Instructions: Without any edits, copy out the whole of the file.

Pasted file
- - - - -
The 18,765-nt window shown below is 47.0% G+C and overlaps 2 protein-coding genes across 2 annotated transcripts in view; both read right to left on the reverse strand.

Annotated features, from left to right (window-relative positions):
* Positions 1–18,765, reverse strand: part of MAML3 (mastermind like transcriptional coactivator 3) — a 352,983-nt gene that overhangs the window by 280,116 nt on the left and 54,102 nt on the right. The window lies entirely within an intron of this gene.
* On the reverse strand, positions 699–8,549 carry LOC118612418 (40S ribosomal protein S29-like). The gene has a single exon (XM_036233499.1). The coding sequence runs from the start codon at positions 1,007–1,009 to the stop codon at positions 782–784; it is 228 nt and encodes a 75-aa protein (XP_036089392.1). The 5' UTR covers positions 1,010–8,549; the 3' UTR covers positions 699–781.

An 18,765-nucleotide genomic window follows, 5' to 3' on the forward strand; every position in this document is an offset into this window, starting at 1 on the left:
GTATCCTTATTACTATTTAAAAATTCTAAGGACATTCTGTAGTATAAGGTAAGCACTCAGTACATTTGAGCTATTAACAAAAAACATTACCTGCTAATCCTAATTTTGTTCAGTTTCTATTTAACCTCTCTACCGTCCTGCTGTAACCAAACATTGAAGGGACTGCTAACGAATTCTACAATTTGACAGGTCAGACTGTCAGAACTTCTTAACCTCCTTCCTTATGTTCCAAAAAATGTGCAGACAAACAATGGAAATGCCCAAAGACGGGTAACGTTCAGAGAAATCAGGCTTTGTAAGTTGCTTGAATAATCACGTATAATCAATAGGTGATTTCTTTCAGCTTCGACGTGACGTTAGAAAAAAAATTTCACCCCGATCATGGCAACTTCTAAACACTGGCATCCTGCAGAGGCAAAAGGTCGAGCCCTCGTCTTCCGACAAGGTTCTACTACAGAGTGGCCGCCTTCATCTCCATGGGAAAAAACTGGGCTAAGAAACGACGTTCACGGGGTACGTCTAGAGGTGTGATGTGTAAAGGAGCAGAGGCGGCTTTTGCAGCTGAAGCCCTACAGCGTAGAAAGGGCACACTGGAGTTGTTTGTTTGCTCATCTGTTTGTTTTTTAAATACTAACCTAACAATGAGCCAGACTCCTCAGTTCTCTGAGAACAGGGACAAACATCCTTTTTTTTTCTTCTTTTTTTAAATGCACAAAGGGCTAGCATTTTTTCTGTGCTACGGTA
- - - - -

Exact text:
The 18,765-nt window shown below is 47.0% G+C and overlaps 2 protein-coding genes across 2 annotated transcripts in view; both read right to left on the reverse strand.

Annotated features, from left to right (window-relative positions):
* Positions 1–18,765, reverse strand: part of MAML3 (mastermind like transcriptional coactivator 3) — a 352,983-nt gene that overhangs the window by 280,116 nt on the left and 54,102 nt on the right. The window lies entirely within an intron of this gene.
* On the reverse strand, positions 699–8,549 carry LOC118612418 (40S ribosomal protein S29-like). The gene has a single exon (XM_036233499.1). The coding sequence runs from the start codon at positions 1,007–1,009 to the stop codon at positions 782–784; it is 228 nt and encodes a 75-aa protein (XP_036089392.1). The 5' UTR covers positions 1,010–8,549; the 3' UTR covers positions 699–781.

An 18,765-nucleotide genomic window follows, 5' to 3' on the forward strand; every position in this document is an offset into this window, starting at 1 on the left:
GTATCCTTATTACTATTTAAAAATTCTAAGGACATTCTGTAGTATAAGGTAAGCACTCAGTACATTTGAGCTATTAACAAAAAACATTACCTGCTAATCCTAATTTTGTTCAGTTTCTATTTAACCTCTCTACCGTCCTGCTGTAACCAAACATTGAAGGGACTGCTAACGAATTCTACAATTTGACAGGTCAGACTGTCAGAACTTCTTAACCTCCTTCCTTATGTTCCAAAAAATGTGCAGACAAACAATGGAAATGCCCAAAGACGGGTAACGTTCAGAGAAATCAGGCTTTGTAAGTTGCTTGAATAATCACGTATAATCAATAGGTGATTTCTTTCAGCTTCGACGTGACGTTAGAAAAAAAATTTCACCCCGATCATGGCAACTTCTAAACACTGGCATCCTGCAGAGGCAAAAGGTCGAGCCCTCGTCTTCCGACAAGGTTCTACTACAGAGTGGCCGCCTTCATCTCCATGGGAAAAAACTGGGCTAAGAAACGACGTTCACGGGGTACGTCTAGAGGTGTGATGTGTAAAGGAGCAGAGGCGGCTTTTGCAGCTGAAGCCCTACAGCGTAGAAAGGGCACACTGGAGTTGTTTGTTTGCTCATCTGTTTGTTTTTTAAATACTAACCTAACAATGAGCCAGACTCCTCAGTTCTCTGAGAACAGGGACAAACATCCTTTTTTTTTCTTCTTTTTTTAAATGCACAAAGGGCTAGCATTTTTTCTGTGCTACGGTA